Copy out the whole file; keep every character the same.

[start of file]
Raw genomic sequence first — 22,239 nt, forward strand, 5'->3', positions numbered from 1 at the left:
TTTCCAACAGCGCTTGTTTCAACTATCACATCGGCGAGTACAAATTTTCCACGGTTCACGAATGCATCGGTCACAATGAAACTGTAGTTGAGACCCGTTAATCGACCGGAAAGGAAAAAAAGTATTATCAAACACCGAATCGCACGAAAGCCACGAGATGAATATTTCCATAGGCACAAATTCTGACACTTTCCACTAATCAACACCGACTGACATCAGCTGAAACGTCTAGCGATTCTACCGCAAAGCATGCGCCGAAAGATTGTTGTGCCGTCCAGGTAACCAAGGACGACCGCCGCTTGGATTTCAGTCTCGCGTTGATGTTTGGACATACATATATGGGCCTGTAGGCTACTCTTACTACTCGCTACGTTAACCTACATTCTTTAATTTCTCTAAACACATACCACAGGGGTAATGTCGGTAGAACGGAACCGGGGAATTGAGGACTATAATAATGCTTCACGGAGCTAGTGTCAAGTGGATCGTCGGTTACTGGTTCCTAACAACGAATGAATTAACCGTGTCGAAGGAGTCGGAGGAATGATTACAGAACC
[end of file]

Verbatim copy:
Raw genomic sequence first — 22,239 nt, forward strand, 5'->3', positions numbered from 1 at the left:
TTTCCAACAGCGCTTGTTTCAACTATCACATCGGCGAGTACAAATTTTCCACGGTTCACGAATGCATCGGTCACAATGAAACTGTAGTTGAGACCCGTTAATCGACCGGAAAGGAAAAAAAGTATTATCAAACACCGAATCGCACGAAAGCCACGAGATGAATATTTCCATAGGCACAAATTCTGACACTTTCCACTAATCAACACCGACTGACATCAGCTGAAACGTCTAGCGATTCTACCGCAAAGCATGCGCCGAAAGATTGTTGTGCCGTCCAGGTAACCAAGGACGACCGCCGCTTGGATTTCAGTCTCGCGTTGATGTTTGGACATACATATATGGGCCTGTAGGCTACTCTTACTACTCGCTACGTTAACCTACATTCTTTAATTTCTCTAAACACATACCACAGGGGTAATGTCGGTAGAACGGAACCGGGGAATTGAGGACTATAATAATGCTTCACGGAGCTAGTGTCAAGTGGATCGTCGGTTACTGGTTCCTAACAACGAATGAATTAACCGTGTCGAAGGAGTCGGAGGAATGATTACAGAACC